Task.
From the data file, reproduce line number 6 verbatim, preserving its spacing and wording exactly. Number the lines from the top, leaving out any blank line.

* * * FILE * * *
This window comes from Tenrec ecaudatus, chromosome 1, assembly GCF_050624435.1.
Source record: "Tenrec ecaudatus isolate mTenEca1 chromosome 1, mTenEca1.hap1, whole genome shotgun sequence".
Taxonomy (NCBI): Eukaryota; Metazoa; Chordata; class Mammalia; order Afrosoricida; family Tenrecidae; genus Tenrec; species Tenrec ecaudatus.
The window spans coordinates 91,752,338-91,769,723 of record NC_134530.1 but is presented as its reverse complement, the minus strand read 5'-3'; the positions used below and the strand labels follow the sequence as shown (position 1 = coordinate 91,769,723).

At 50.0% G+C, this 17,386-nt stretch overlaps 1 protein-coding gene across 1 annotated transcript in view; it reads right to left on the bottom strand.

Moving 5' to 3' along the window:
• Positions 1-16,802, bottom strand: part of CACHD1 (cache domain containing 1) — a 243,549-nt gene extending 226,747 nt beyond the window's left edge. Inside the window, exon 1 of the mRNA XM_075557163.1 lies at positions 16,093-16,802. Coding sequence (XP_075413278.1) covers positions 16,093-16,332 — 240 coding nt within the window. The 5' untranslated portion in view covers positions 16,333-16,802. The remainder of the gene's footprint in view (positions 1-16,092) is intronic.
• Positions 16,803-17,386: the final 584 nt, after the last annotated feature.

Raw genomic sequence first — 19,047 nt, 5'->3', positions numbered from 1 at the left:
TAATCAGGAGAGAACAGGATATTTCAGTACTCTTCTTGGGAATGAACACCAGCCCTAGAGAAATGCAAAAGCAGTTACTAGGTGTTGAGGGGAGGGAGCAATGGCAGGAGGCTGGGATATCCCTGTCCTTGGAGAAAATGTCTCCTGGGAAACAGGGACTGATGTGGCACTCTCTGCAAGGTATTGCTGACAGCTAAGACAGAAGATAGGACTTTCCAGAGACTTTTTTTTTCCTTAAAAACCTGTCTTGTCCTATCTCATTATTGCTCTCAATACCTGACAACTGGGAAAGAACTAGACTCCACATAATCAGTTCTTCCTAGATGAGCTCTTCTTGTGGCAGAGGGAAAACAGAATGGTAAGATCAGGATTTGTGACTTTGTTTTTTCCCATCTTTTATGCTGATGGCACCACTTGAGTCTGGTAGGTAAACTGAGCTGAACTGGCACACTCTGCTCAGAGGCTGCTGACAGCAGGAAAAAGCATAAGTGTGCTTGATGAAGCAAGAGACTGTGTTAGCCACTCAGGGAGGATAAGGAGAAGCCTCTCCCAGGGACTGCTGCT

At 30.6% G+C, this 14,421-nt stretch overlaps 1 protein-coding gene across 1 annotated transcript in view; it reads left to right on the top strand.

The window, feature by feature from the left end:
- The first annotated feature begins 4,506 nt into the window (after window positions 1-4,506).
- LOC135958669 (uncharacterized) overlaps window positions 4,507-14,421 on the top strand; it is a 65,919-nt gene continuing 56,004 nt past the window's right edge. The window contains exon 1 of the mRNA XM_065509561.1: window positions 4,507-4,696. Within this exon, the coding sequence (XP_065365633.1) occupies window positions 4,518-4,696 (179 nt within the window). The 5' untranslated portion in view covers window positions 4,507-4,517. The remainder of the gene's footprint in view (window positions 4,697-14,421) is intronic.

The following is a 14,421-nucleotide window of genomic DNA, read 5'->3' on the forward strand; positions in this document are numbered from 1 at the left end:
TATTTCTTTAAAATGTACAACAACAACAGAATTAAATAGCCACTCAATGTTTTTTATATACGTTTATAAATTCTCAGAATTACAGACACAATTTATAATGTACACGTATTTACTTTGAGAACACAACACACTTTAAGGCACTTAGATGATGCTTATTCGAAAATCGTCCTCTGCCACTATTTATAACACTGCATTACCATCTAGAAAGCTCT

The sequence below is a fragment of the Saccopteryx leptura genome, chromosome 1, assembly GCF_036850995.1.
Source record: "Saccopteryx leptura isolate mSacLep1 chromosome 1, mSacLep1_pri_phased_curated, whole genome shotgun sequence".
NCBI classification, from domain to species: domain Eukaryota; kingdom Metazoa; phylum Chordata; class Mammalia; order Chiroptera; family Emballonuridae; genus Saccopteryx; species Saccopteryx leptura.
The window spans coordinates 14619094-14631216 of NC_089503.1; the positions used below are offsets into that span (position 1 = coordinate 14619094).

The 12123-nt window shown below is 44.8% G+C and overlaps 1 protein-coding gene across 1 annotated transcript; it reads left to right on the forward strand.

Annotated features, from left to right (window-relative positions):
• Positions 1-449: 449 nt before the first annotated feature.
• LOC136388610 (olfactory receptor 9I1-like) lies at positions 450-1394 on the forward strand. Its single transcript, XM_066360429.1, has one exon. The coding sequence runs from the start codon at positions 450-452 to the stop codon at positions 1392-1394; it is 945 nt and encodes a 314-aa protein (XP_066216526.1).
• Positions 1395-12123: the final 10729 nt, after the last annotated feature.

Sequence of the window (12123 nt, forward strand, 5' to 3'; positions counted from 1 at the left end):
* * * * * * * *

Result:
Moving 5' to 3' along the window: